Knowledge about individuals’ interracial friendships is systematically associated with mental representations of their race, traits, and group solidarity, Personality and Social Psychology Bulletin
Individuals with other-race friends are perceived to identify less strongly with their racial in-group than are individuals with same-race friends. Using the reverse-correlation technique, we show that this effect goes beyond perceptions of social identification, influencing how people are mentally represented. In four studies with Black and White American participants, we demonstrate a “racial assimilation effect”: Participants, independent of their own race, represented both Black and White targets with other-race friends as phenotypically more similar to the respective racial out-group. Representations of targets with racial out-group friends were subsequently rated as more likely to engage in social action supportive of the racial out-group. Out-group targets with other-race friends were represented more favorably than out-group targets with mostly same-race friends. White participants had particularly negative representations of in-group members with mostly Black friends. The present research suggests that individuals’ social networks influence how their race and associated traits are mentally represented.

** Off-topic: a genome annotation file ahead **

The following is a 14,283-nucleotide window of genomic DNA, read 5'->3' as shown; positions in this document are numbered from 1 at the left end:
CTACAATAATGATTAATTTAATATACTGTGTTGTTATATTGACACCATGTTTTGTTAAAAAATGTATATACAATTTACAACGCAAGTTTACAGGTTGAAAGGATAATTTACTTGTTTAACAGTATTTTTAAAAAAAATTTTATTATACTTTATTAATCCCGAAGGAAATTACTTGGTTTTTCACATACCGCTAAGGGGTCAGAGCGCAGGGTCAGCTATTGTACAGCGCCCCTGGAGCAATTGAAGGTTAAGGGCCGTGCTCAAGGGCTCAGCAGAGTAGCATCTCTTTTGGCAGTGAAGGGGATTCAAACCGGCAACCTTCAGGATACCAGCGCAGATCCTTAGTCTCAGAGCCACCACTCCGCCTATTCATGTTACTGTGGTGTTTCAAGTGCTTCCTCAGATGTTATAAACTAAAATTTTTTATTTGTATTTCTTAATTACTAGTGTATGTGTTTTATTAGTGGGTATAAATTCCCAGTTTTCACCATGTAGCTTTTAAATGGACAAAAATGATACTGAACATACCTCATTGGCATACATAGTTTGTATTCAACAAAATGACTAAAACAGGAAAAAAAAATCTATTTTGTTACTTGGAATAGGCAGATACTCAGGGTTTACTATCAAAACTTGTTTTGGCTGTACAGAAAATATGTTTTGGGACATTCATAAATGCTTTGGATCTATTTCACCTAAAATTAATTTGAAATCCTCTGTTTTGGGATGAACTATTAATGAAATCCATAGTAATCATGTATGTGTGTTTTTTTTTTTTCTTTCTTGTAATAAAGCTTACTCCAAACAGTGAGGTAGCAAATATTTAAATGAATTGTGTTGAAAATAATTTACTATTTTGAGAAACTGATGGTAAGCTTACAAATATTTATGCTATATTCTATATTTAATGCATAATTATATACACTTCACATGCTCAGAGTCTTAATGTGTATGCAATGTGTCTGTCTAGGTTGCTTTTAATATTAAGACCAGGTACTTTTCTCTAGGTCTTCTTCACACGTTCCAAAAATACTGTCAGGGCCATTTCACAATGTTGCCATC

Jonas R Kunst, Ivuoma Ngozi Onyeador, John F Dovidio
Kunst, Jonas R, Ivuoma Ngozi Onyeador, and John F Dovidio. 2021. Knowledge about individuals’ interracial friendships is systematically associated with mental representations of their race, traits, and group solidarity. Personality and Social Psychology Bulletin.: 1-17.